Different potting soils may have different uses.

The Composition of Potting Soil

by Dawn Denmar

Home gardeners use potting soils because they are disease-free, contain no insects or weed seeds and retain air and moisture while draining easily. Various types of potting soil mix are available, so it is wise to check labels before you buy, as some mixes are designed for specific plant types.

1. Common Potting Soil Mix

Potting soil is generally a soil-free medium and is usually sterilized to kill any potentially harmful organisms. Typically, potting soils are a mix of peat moss, spaghnum moss or coconut coir, with bark and perlite. Perlite is the small white pellets in the soil that look like balls of styrofoam. It is made from volcanic glass that is heated to extremely high temperatures, causing it to pop like popcorn and expand to 13 times its previous volume.

2. Other Common Ingredients

Potting mixes are not regulated by federal or state standards for their content, so they vary a great deal. Cheaper potting mixes contain styrofoam in place of perlite, which may float to the surface after watering and is likely to compact easily. Some other ingredients that may be included in potting soils are vermiculite, water retention crystals, coarse sand and ground limestone. Fertilizers and additional compost materials are also included in some potting soil mixes. Some of the cheaper varieties of potting mix may even contain waste ingredients or sewage sludge.

3. Special Potting Soils

Special potting soils are available for specific types of plants. Seed-starting mixes are ideal for cuttings as well as seeds. They contain spaghnum peat moss and higher levels of vermiculite, which increases the retention of moisture and nutrients. African violet (Saintpaulia ionantha) potting mix is a more acidic combination, containing higher levels of peat moss combined with lime, together with perlite, giving better drainage and soil aeration. Cactus potting mixes contain organic materials, sand and perlite mixed with bone meal, to promote growth and blooming.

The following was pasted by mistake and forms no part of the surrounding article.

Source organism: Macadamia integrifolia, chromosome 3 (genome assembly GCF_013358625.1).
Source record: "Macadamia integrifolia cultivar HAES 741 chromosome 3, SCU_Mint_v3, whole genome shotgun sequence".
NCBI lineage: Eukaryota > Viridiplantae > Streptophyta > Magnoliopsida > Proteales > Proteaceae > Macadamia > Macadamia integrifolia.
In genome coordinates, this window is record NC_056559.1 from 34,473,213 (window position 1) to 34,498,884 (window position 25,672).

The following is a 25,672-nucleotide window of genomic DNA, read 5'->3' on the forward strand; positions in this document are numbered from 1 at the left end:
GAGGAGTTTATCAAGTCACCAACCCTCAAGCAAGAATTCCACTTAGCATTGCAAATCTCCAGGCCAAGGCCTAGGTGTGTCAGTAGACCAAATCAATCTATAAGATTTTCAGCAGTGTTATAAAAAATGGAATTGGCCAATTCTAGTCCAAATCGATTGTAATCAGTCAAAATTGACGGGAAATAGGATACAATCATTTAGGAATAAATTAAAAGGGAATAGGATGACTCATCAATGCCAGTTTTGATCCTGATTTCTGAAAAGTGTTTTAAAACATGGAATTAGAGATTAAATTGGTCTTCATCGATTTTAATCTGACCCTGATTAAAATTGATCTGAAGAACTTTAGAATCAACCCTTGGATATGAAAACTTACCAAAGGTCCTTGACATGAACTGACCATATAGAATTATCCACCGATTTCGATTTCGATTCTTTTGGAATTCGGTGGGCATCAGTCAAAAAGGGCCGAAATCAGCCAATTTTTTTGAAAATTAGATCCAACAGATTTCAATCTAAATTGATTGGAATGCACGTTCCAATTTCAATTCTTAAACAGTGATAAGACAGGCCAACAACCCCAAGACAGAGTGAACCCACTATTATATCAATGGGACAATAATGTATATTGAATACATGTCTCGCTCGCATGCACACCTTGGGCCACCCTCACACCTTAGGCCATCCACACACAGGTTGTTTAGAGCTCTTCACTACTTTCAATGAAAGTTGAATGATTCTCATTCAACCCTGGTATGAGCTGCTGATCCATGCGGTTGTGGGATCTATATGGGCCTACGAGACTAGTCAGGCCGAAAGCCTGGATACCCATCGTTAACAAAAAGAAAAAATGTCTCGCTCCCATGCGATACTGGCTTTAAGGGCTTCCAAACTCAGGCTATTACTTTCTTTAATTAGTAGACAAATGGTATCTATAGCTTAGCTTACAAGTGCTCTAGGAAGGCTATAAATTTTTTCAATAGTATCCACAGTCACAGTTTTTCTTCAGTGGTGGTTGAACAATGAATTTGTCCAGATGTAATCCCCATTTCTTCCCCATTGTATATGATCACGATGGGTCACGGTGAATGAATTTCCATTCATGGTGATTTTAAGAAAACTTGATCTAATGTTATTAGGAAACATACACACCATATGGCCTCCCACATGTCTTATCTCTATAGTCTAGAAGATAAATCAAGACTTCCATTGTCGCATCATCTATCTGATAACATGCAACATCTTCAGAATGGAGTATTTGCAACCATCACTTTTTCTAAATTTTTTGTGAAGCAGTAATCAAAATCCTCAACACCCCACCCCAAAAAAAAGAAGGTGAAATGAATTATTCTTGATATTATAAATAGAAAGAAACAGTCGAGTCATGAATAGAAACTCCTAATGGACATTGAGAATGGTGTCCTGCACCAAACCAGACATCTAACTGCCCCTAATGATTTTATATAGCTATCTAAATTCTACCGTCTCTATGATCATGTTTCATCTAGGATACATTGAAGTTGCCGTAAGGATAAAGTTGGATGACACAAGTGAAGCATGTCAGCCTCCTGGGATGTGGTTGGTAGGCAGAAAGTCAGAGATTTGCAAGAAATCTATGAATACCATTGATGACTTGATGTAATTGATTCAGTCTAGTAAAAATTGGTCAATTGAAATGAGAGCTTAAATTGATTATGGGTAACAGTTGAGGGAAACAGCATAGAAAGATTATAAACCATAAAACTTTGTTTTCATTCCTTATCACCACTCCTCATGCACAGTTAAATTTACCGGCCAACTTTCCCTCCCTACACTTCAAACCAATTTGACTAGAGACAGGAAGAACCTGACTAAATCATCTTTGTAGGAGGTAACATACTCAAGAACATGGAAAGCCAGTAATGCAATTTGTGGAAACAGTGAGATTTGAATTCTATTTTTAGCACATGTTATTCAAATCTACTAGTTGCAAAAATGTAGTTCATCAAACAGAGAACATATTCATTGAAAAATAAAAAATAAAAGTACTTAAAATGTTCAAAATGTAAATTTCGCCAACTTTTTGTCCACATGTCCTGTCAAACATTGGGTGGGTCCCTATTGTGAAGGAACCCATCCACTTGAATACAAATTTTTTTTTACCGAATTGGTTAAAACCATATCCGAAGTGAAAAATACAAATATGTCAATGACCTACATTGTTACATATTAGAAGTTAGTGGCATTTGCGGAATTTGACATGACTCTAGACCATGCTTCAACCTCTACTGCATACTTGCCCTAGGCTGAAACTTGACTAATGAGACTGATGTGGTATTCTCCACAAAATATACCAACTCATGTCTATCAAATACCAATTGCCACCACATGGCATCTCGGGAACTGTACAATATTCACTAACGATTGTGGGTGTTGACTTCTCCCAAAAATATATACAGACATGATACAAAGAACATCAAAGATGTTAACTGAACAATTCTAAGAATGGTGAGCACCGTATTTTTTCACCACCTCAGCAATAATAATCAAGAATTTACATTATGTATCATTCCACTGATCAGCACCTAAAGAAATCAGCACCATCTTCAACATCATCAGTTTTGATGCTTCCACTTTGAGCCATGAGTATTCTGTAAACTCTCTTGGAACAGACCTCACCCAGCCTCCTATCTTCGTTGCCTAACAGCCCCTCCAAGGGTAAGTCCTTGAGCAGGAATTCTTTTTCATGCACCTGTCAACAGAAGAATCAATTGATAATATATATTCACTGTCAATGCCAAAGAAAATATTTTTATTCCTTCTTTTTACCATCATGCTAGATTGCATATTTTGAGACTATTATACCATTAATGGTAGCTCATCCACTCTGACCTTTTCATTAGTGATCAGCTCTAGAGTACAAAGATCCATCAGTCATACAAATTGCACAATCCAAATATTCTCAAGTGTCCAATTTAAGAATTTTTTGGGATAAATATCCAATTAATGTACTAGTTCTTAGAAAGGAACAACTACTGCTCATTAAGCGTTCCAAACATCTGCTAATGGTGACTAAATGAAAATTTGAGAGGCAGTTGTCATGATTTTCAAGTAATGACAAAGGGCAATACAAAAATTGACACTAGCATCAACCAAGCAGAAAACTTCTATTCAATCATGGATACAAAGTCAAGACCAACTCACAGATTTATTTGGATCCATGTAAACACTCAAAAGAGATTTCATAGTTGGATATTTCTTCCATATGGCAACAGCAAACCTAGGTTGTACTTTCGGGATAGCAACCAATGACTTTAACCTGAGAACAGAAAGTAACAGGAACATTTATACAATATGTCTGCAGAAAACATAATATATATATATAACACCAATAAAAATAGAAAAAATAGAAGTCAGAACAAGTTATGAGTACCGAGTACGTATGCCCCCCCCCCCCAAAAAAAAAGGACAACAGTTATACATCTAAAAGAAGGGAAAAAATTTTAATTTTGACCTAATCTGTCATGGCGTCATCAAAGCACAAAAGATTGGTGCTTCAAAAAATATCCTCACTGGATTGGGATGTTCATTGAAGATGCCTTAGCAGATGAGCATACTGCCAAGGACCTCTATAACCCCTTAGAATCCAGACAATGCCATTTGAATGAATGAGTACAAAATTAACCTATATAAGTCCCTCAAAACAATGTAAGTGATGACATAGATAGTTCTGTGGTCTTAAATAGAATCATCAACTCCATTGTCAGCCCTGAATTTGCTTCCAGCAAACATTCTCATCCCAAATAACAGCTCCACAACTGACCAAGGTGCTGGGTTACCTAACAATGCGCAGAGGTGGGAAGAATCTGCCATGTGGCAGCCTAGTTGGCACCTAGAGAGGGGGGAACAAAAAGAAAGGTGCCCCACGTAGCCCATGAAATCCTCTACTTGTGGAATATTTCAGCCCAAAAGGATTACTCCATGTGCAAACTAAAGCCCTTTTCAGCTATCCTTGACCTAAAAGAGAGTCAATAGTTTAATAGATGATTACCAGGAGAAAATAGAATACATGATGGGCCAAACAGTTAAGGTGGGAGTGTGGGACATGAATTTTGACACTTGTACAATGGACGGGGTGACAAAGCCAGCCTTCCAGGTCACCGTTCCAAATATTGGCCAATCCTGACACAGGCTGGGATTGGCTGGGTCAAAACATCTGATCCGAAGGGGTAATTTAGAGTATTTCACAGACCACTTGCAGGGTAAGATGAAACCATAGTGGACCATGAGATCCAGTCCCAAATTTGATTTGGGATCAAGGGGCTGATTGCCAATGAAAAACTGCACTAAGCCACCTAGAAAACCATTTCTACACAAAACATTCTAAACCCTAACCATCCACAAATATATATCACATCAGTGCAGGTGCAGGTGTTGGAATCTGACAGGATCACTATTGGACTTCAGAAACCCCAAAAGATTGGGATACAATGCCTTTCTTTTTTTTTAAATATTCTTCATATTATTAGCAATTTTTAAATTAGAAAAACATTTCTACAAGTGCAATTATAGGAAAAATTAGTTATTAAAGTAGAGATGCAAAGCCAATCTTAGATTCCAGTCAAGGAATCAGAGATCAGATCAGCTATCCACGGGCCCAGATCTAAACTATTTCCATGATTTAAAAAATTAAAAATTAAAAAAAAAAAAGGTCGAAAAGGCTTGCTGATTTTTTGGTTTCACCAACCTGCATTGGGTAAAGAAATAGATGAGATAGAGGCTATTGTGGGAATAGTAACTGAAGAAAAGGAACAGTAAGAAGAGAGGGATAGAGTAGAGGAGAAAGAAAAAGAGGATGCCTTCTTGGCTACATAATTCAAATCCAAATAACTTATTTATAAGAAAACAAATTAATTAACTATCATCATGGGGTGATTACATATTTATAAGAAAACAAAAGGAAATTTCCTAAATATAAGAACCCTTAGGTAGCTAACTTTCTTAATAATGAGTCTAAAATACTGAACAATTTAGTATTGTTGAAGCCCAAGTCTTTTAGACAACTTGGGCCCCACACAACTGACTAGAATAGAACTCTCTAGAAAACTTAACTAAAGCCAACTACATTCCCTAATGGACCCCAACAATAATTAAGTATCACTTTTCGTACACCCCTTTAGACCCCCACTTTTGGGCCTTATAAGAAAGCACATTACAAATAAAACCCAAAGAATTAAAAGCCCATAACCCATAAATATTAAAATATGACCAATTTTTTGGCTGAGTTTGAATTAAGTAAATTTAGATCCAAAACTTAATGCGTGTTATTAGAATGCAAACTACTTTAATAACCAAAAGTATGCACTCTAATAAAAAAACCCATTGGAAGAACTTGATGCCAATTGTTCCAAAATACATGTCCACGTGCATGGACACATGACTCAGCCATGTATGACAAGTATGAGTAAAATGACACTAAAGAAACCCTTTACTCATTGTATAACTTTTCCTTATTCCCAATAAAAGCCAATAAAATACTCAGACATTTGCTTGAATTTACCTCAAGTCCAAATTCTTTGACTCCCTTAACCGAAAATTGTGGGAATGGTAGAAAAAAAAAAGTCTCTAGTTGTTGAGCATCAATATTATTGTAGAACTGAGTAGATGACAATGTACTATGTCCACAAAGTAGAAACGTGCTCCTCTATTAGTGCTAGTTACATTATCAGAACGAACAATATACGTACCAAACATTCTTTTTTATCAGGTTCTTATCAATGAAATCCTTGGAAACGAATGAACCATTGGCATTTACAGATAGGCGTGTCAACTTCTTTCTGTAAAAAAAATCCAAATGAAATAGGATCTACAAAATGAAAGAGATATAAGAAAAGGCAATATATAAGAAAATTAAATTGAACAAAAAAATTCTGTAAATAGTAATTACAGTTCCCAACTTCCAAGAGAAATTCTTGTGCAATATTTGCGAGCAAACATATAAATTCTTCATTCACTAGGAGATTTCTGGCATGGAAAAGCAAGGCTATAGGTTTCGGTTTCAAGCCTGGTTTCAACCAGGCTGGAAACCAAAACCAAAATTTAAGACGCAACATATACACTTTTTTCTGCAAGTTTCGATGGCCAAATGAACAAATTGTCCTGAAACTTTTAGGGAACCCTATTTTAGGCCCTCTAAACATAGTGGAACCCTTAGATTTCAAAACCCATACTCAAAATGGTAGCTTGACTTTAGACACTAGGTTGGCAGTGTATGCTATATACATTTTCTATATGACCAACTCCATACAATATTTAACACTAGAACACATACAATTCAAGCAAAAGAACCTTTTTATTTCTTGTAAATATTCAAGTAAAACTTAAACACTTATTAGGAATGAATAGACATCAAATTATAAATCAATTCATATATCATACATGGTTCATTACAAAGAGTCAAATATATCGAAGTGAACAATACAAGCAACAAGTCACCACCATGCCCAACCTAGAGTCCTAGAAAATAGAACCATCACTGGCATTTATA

4. Mix Your Own Potting Soils

You can easily mix your own potting soils. One simple mix consists of one-third spaghnum peat moss or coconut coir fiber, one-third finely screened compost and one-third vermiculite. You can also customize your homemade potting soils to suit particular plants. Foliage plants thrive in a mixture consisting of two parts peat, one part coarse sand and one part perlite. A potting soil recipe for succulents is two parts soil, one part peat moss, one part coarse sand and one part perlite. Seedlings will grow well in a potting soil consisting of two parts peat moss, two parts compost and one part pre-wet vermiculite.

About the Author

Based in the UK, Dawn Denmar began writing online in 2009. Her writing has been published in her college's student newspaper, "Demon," as well as on various websites. Denmar has a BA (Hons) in history and journalism awarded by De Montfort University, Leicester in September 2013.

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